Elon Musk held a Q&A with Twitter staff, laying out a vision for a billion-user platform, but hesitant about potential layoffs, limits on free speech and the following its chaotic takeover bid
- Mr. Musk did not offer Twitter employees guarantees about their job security or their ability to work from home
- He said he wanted 1 billion users on the social media platform
- SpaceX employees say Mr Musk’s behavior is ‘a distraction and an annoyance’
While answering questions during his first meeting with suspicious staffers on Thursday, the Tesla chief offered no update on his $44 billion ($62.4 billion) deal.
Yet in comments from the virtual employee-only meeting that lasted less than an hour, leaked Bloomberg and New York Times reports echoed his claimed passion for self-expression on the platform.
And said he wanted to have “at least a billion people on Twitter” – a massive increase from the platform’s current 229 million users.
He has previously commented on how he would lead the platform – including lifting the ban on former US President Donald Trump – but his words this time were aimed directly at workers’ concerns.
Mr. Musk told Twitter employees that he personally favors moderate political positions, but that users should be able to say outrageous things, according to information leaked at the meeting.
He qualified this by saying that freedom of speech did not mean inherent freedom for comments to be broadcast very far.
Mr Musk responded to a question about possible layoffs by saying the company needed to “get back to good health” when it comes to its financial situation.
He endorsed advertising and subscriptions as ways for Twitter to make money, saying ads should be both entertaining and legitimate.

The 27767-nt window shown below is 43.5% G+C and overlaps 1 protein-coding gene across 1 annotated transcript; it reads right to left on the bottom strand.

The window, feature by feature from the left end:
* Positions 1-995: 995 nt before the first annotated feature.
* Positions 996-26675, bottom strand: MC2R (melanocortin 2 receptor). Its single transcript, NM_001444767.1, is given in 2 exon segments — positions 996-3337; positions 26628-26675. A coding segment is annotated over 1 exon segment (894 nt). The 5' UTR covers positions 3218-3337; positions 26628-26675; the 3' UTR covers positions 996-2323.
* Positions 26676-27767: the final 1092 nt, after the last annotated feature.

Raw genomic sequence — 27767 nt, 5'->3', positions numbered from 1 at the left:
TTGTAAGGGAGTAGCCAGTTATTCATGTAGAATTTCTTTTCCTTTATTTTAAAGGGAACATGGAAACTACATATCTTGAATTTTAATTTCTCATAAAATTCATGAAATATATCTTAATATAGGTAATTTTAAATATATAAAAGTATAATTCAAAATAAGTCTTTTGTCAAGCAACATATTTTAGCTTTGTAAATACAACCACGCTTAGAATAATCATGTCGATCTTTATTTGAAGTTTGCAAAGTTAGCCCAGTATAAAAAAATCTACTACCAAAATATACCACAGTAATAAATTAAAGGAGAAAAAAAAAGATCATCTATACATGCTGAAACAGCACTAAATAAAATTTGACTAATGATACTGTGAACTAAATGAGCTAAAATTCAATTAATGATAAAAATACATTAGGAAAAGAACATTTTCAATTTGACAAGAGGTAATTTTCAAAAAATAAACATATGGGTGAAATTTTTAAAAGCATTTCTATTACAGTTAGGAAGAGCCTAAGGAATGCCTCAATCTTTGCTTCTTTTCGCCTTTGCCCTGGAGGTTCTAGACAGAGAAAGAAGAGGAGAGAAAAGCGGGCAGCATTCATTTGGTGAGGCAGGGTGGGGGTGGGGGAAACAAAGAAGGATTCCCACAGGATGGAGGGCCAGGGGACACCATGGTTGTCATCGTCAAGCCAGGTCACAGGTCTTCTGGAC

And he again talked about charging to verify accounts and making verification a factor in which tweets rank higher on the platform.
Regarding Twitter’s policy of letting people work from home, Mr. Musk said that would only be an option for those who have proven to be exceptional at their jobs, he reportedly told the rally.
Market not convinced
Mr. Musk shocked the tech world in April with his unsolicited bid to buy Twitter.
The board eventually agreed to back his offer of US$54.20 per share. However, he has since cast doubt on the deal, clashing with company leadership over user numbers.
Mr. Musk updated employees and Wall Street on the end of the takeover saga.
Information from his meeting with staff appeared to leave the stock market skeptical of the takeover, with Twitter shares slipping more than 2% in midday trading – well below the purchase price Mr Musk agreed to.
And the proposed sale is being resisted by critics who warn that Mr. Musk’s management would embolden hate groups and disinformation campaigns.
US securities regulators have also pressed Mr Musk to explain the apparent delay in reporting his stock purchases on Twitter.
For his part, Mr. Musk has repeatedly raised questions about fake accounts on the platform, saying on Twitter that he may back out of the deal if his concerns are not addressed.
Musk a ‘distraction and embarrassment’, say SpaceX employees
A group of SpaceX employees derided their flamboyant billionaire CEO as a “distraction and an annoyance” in an internal letter to executives.
Mr. Musk has made headlines and late-night comedic monologues in recent months for his quest to buy Twitter, a reported allegation of sexual harassment that Musk has denied, as well as rude comments online and an incursion. in political discourse.
“Elon’s behavior in the public sphere has been a frequent source of distraction and embarrassment for us, particularly in recent weeks,” reads the letter, which does not point to any particular controversy.
Reuters received a copy of the letter.
“As CEO and most prominent spokesperson, Elon is considered the face of SpaceX – every tweet sent by Elon is a de facto public statement by the company,” the letter added.
The open letter, reported earlier by The Verge, was written by SpaceX employees in recent weeks and shared as an attachment in an internal “Monale Boosters” group chat, which contains thousands of employees, according to a person familiar with. folder.
In a list of three demands, the letter says, “SpaceX must quickly and explicitly part ways with Elon’s personal brand.”
He adds, “Hold all leaders equally accountable for making SpaceX a great place to work for everyone” and “identify and respond uniformly to all forms of unacceptable behavior.”
It was unclear who authored the letter or how many employees had been involved in drafting it.
SpaceX did not immediately respond to a request for comment.
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